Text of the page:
Postcard From Norfolk Day Four
What a weird day. Reflective. Emotional. Holidaying.
Last night we had our annual team meeting. It turned into the most practical conversation about the Human Rights Act and the Mental Capacity Act I’ve ever taken part in. You often hear professionals talk about bringing the law to life. This was it.
The day before we came on holiday, Steven was adamant he didn’t want to come. After a few hours, he was able to explain why. “Holidays are a bit busy for Steven Neary”. This was miraculous. He wouldn’t have been able to engage with this self reflection five years ago. He wouldn’t have made the connection between his anxiety and unsettlement with the fact that holidays are a bit busy. He would have just reacted noisily & sometimes aggressively to the loud pier. This level of self awareness would not be picked up on during a mental capacity assessment. There wouldn’t be the time nor the wherewithal.
As a consequence, this week has been a very different holiday. Steven has shaped it exactly the way he’s wanted it to be. As usual, I printed off lots of places we could visit but Steven preferred to reject all those and create a home from home, albeit with a very long swim and spa each day. I think it’s probably been his idea of a perfect holiday. And as it’s his holiday, why should it be any other way? It’s been a valuable experiment and lessons have been learned.
So, last night’s meeting had this very much as the context to explore capacity, choices, unwise decisions, not making a decision. We all agreed that Steven has the capacity to make all the decisions about the construction of his holiday experience and can therefore make unwise decisions if he so wishes.
This is all about his maturing and the life wisdom he’s gained.
My only tiny question mark about all this is what about new life experiences? Steven will still need to be shown new experiences to see if he likes them. Yesterday, Steven thoroughly enjoyed the new DVD, Sunshine on Leith. But if wasn’t for the people who know him, Steven wouldn’t have known that film exists. Before someone can exercise a choice, the choice has to be created and that will inevitably require someone to facilitate that.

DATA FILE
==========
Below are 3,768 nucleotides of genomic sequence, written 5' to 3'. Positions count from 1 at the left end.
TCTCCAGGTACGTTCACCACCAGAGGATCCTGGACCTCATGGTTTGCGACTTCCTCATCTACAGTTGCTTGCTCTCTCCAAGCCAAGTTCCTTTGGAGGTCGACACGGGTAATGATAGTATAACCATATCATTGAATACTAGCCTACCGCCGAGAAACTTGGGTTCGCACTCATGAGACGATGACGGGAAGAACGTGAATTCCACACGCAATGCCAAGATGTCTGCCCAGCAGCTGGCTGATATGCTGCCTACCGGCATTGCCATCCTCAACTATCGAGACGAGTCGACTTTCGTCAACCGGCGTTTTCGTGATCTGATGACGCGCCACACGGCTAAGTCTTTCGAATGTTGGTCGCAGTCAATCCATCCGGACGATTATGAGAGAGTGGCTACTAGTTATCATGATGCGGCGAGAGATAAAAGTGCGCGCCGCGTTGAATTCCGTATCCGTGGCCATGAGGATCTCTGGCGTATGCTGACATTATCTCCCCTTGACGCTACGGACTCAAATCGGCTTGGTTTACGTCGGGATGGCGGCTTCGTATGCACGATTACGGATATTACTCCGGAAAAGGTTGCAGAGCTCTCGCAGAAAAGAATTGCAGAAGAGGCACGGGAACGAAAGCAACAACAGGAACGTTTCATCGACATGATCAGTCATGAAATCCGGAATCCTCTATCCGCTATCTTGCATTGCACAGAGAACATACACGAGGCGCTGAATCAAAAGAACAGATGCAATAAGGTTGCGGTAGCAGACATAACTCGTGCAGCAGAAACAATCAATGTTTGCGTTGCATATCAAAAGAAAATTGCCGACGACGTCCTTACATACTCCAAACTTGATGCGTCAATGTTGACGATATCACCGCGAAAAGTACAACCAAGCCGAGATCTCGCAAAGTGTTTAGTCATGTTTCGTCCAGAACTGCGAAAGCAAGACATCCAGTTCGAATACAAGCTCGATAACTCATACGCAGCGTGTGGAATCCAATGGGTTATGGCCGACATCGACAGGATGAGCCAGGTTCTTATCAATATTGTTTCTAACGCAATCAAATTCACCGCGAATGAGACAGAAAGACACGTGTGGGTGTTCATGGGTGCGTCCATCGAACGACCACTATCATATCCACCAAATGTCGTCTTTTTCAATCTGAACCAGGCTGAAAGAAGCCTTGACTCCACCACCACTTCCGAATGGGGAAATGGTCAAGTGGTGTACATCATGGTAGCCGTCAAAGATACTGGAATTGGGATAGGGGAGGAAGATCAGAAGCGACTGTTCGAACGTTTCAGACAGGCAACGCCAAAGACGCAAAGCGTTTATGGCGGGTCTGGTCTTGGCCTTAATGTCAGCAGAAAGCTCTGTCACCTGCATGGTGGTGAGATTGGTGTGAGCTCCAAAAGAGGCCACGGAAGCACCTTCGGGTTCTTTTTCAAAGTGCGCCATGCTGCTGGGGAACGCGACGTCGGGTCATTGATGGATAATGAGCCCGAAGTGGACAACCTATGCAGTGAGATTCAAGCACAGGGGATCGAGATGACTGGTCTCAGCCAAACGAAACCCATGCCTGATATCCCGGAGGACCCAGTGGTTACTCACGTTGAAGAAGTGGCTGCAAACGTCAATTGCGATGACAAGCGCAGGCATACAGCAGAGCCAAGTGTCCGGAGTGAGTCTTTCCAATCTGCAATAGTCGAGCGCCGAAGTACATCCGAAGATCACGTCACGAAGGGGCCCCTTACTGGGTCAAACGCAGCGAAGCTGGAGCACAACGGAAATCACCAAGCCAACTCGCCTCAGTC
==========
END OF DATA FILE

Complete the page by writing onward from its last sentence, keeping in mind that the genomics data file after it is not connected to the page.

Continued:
I woke up this morning to Twitter reminding me that it was five years ago today Justice Peter Jackson handed down his judgment in Neary vs Hillingdon. Needless to say, this set me off down memory lane.
But it’s all connected. Commentators often call Steven’s case a landmark human rights/MCA case. Life is very different 5 years on but as this week shows, it is still about those pieces of legislation. There is no professional involvement anymore to muddy the waters, to judge Steven’s life, to “control and coerce”.
This week’s postcards ends with Steven’s best interest decisions for today: a lay in until 7.30, a Take That disco, a huge cooked brunch courtesy of Michael the support worker, a white knuckle hour in the deep end of the pool, and as I write, some post swim chill out time with The Full Monty.
A month after the 2011 court case we went on holiday to Somerset. Whilst there, I wrote the final chapter of the book. I concluded with, ” I think we’re going to be okay”.
From → Social Care